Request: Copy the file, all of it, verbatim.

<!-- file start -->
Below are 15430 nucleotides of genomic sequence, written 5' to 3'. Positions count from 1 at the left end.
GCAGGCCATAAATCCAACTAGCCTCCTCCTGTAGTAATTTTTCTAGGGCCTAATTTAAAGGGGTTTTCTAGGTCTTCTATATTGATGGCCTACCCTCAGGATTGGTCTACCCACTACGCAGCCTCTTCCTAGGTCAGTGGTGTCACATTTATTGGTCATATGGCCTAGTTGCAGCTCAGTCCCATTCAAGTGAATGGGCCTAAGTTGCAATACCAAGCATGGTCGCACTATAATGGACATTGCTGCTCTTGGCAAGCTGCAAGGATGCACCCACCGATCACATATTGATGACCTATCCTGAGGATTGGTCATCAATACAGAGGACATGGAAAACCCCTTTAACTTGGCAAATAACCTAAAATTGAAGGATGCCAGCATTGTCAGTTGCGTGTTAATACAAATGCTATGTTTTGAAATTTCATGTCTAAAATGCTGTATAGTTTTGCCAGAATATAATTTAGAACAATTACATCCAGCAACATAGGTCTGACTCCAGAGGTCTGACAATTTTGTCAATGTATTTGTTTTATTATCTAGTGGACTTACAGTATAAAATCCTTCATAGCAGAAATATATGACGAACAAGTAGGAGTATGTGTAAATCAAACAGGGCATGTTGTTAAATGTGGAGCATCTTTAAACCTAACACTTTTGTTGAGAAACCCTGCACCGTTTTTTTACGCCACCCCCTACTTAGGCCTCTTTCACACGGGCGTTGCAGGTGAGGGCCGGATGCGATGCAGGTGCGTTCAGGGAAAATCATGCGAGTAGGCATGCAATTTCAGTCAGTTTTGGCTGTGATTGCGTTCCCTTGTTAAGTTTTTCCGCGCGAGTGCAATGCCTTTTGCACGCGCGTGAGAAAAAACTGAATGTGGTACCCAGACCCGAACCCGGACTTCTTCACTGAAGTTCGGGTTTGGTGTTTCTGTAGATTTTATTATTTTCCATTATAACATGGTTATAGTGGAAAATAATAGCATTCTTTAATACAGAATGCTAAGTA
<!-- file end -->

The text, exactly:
Below are 15430 nucleotides of genomic sequence, written 5' to 3'. Positions count from 1 at the left end.
GCAGGCCATAAATCCAACTAGCCTCCTCCTGTAGTAATTTTTCTAGGGCCTAATTTAAAGGGGTTTTCTAGGTCTTCTATATTGATGGCCTACCCTCAGGATTGGTCTACCCACTACGCAGCCTCTTCCTAGGTCAGTGGTGTCACATTTATTGGTCATATGGCCTAGTTGCAGCTCAGTCCCATTCAAGTGAATGGGCCTAAGTTGCAATACCAAGCATGGTCGCACTATAATGGACATTGCTGCTCTTGGCAAGCTGCAAGGATGCACCCACCGATCACATATTGATGACCTATCCTGAGGATTGGTCATCAATACAGAGGACATGGAAAACCCCTTTAACTTGGCAAATAACCTAAAATTGAAGGATGCCAGCATTGTCAGTTGCGTGTTAATACAAATGCTATGTTTTGAAATTTCATGTCTAAAATGCTGTATAGTTTTGCCAGAATATAATTTAGAACAATTACATCCAGCAACATAGGTCTGACTCCAGAGGTCTGACAATTTTGTCAATGTATTTGTTTTATTATCTAGTGGACTTACAGTATAAAATCCTTCATAGCAGAAATATATGACGAACAAGTAGGAGTATGTGTAAATCAAACAGGGCATGTTGTTAAATGTGGAGCATCTTTAAACCTAACACTTTTGTTGAGAAACCCTGCACCGTTTTTTTACGCCACCCCCTACTTAGGCCTCTTTCACACGGGCGTTGCAGGTGAGGGCCGGATGCGATGCAGGTGCGTTCAGGGAAAATCATGCGAGTAGGCATGCAATTTCAGTCAGTTTTGGCTGTGATTGCGTTCCCTTGTTAAGTTTTTCCGCGCGAGTGCAATGCCTTTTGCACGCGCGTGAGAAAAAACTGAATGTGGTACCCAGACCCGAACCCGGACTTCTTCACTGAAGTTCGGGTTTGGTGTTTCTGTAGATTTTATTATTTTCCATTATAACATGGTTATAGTGGAAAATAATAGCATTCTTTAATACAGAATGCTAAGTA